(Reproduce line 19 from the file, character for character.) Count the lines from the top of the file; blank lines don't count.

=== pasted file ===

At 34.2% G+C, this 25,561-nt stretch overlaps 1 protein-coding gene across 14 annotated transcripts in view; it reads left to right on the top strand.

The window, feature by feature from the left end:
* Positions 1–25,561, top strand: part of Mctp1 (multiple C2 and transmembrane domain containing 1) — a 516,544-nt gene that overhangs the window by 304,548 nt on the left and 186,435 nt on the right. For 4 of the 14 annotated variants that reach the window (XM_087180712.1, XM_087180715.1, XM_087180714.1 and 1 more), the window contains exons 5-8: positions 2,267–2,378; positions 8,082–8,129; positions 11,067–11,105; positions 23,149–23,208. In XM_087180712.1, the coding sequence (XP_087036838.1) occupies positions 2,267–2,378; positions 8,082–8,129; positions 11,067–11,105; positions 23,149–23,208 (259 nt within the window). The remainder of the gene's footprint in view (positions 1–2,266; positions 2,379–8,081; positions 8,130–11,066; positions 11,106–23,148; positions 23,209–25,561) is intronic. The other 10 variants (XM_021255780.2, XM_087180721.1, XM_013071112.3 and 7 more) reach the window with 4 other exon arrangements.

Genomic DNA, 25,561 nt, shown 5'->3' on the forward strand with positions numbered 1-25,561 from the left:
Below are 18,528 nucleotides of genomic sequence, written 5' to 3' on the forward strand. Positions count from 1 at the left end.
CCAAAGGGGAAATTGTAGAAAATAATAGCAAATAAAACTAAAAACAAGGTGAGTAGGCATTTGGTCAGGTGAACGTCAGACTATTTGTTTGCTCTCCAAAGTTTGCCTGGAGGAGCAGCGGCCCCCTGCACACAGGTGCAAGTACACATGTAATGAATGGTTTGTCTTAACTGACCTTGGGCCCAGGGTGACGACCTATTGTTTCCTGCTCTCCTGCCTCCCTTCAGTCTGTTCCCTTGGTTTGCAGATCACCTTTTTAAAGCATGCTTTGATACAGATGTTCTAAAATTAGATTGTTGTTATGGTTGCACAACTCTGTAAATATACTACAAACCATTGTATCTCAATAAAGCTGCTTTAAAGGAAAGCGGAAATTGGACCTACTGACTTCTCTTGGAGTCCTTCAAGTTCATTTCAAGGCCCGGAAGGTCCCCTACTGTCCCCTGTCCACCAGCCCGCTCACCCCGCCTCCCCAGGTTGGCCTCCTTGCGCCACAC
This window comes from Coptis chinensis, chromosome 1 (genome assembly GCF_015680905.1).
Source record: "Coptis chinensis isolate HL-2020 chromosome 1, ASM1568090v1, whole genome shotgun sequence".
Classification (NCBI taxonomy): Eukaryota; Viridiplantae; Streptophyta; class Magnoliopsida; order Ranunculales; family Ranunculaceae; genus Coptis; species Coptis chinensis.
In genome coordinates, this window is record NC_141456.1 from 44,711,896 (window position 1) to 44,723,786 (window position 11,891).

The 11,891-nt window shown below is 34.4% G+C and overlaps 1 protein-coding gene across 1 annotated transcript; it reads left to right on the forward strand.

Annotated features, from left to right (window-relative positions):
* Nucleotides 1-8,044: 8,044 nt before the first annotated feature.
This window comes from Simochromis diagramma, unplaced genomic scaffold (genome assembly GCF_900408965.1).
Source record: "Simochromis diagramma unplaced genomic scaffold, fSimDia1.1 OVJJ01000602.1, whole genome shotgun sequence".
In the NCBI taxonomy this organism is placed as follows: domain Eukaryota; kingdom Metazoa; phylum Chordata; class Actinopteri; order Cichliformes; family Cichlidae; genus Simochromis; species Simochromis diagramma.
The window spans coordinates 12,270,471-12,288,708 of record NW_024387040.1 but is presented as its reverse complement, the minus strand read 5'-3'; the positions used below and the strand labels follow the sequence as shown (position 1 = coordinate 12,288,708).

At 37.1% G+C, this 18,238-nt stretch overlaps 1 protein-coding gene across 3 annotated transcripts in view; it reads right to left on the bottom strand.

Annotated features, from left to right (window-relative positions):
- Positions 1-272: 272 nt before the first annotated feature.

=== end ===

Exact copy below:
Annotated features, from left to right (window-relative positions):